ROVING The 'dirty thieves' of Sadr
City By Pepe Escobar
BAGHDAD - This was once the pinnacle of
world culture. Al-Mustansariya University is older
than the Sorbonne. During Saddam Hussein's time,
even with United Nations sanctions, it was still
churning out the best and the brightest in Iraq.
Sons of wealthy families in Lebanon, Jordan, the
Emirates and North Africa were still being sent by
their parents to study in Mustansariya. Its
reputation was sterling all over the Arab world.
Today, young teachers at al-Mustansariya -
who insist on
remaining anonymous, for their
own protection - paint a bleak picture of
It all started back in 2003.
Most of the professors who received their PhD or master's
degree abroad went back to Western Europe or the United
States. The few who remain have just finished
their higher education. "During Saddam they were
all forced to enroll in the Ba'ath Party. That was
the only way to get a job," says a teacher.
"Almost all of them were in high positions."
Immediately after the invasion and the beginning
of the occupation, many left for Syria or Yemen.
Then came the purges. The director of the
university's education department was killed in
2003, as well as the heads of the departments of
psychology and literature. Sons of teachers were
also killed - after their parents were fired.
Almost all of the law professors at the University
of Baghdad were also killed. The University of
Baghdad, in the Jadriya district and not related
to al-Mustansariya, is attended by a much higher
percentage of Sunni Arab and Kurdish students.
Courses, anyway, remain on schedule.
"But it's only theory, not practice; there is no
budget for it in sciences," says a teacher. Classes
run from 8 to 11:30am and then from noon to 3pm.
At 4pm everything is closed. Students still wear the
traditional white-and-gray uniform. In many cases
they attend classes only once a week.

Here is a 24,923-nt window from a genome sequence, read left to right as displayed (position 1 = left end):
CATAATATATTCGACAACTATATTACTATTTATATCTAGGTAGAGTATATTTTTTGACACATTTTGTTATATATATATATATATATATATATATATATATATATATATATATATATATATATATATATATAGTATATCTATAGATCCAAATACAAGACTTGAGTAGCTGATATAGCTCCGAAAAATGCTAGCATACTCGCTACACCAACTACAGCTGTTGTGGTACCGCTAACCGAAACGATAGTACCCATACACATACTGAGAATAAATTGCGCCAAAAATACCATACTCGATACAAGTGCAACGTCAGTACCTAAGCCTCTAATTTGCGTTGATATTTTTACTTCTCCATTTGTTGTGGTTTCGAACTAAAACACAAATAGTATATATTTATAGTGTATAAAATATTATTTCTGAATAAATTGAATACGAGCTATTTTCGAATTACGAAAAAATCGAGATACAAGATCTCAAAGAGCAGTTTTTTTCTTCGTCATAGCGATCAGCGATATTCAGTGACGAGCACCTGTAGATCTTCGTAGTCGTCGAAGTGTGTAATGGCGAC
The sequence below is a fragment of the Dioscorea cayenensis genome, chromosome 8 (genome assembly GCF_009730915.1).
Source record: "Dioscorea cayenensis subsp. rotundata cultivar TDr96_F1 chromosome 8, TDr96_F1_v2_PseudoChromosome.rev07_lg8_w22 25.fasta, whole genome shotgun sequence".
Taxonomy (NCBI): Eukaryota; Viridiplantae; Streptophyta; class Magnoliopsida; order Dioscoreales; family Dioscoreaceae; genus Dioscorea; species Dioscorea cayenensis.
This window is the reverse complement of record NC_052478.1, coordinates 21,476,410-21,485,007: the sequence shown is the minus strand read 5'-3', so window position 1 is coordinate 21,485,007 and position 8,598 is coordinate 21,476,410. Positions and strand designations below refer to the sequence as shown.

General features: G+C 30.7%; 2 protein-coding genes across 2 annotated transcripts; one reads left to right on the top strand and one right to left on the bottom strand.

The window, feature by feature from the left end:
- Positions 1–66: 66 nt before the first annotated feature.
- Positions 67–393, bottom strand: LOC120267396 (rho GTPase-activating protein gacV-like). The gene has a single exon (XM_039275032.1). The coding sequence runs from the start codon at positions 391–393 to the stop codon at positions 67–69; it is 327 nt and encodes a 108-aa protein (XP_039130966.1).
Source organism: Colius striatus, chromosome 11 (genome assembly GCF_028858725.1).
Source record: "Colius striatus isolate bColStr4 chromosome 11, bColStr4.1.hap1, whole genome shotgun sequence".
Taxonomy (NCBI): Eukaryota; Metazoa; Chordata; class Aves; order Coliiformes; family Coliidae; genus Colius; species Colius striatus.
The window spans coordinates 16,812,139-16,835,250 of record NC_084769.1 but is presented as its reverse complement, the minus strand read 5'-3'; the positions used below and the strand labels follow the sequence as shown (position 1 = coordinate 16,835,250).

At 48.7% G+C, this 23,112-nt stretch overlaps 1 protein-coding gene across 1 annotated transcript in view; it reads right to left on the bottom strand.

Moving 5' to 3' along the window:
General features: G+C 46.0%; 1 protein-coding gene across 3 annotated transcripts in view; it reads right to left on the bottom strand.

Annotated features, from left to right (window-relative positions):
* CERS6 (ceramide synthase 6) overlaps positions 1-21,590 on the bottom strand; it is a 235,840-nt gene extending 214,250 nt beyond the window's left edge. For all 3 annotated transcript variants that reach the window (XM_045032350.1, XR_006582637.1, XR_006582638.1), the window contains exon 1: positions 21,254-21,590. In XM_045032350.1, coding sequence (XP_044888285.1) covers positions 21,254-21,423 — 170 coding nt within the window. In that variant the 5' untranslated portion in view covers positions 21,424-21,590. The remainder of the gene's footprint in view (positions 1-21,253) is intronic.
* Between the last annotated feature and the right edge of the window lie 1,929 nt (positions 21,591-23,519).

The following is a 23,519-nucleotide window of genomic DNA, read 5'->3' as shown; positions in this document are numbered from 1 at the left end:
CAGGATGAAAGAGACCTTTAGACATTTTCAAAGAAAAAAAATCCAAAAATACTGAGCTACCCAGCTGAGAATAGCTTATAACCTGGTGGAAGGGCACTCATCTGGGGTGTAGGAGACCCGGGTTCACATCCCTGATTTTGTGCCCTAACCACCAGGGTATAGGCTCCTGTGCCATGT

the teachers never confront them," says a
professor. After final examinations, everyone is
approved. There are countless cases of students
threatening teachers with a "bullet" message - a
bullet wrapped in a piece of paper - in case they
fail their exams. Copying during exams is
commonplace. "The students can do anything they
want," says a professor.
many want is to finish their courses and leave
Iraq as soon as possible. The refugee demand in
neighboring Syria for access to Western European
countries, for instance, is enormous, and chances
are boosted with a higher-education diploma.
Muqtada al-Sadr's Mehdi Army controls
all the security arrangements at
al-Mustansariya. Photos of Muqtada are ubiquitous. There are
a number of well-educated Mehdi Army students -
in literature and education. "But not many in
the faculty of sciences," comments a teacher.
The majority of students nowadays come from
Sadr City, Talbiya (an annex to Sadr City), New
Baghdad and Palestine Street - all Shi'ite areas.
Not surprisingly, 90% of
the students are Shi'ite, only 10% Sunni. A
psychology teacher says she is not allowed to discuss hot
political and social issues. She is allowed,
though, "to prevent disputes among students".
There has been an express order by Muqtada al-Sadr
that no Sunni professors should be executed,
presumably by rogue Mehdi Army elements; in fact,
they should be protected.
There is a
bus station and a special entrance at the
university for teachers, who carry special
identification, and a parking lot for the students. Everyone
is searched at the entrance, but not
thoroughly. Mobile telephones with cameras are okay -
even though "all the bombings in this area
are coordinated by mobile phone", according to a teacher.
A simple monument at the entrance of
the university commemorates the victims - mostly girls
- of the horrific January bombing that killed
107 and wounded more than 280. Now female students
attend classes twice a week at the
most. The university still receives threats via
the Internet from Salafi-jihadists to "stop
education". Snipers routinely shoot university
guards. This is considered by Salafi-jihadists a
"Shi'ite university" - thus a prime target.
Whatever happens politically in Iraq, most
of Sunni Baghdad - and even secular, educated
Shi'ites - still fear Sadr City. It is undeniably
a class-struggle issue. This is manifest in the
extremely derogative expression chroqui
(loosely translatable as "bad person") applied
to people from Sadr City. Or even worse:
meedi (meaning "low class who used to live
Wealthy Baghdadis refer to
most Shi'ites who come from southern Iraq - and
settle in the teeming suburbs - as "dirty
thieves". It would take a lot of Freudian and
Jungian insight to analyze Sadr City's inferiority
complex. Sunni taxi drivers, just as in Saddam's
time, still refuse to take passengers to Sadr City
("it's full of kidnappers").
at al-Mustansariya are almost over. Soon there will
be a graduation ball - inside the university
compound, of course. Most of the graduates will be
the "dirty thieves" of Sadr City. Democratization
of culture or degree zero of culture? Call it the
revenge of the excluded: the Mehdi Army is on a
roll - sprinkled with university diplomas.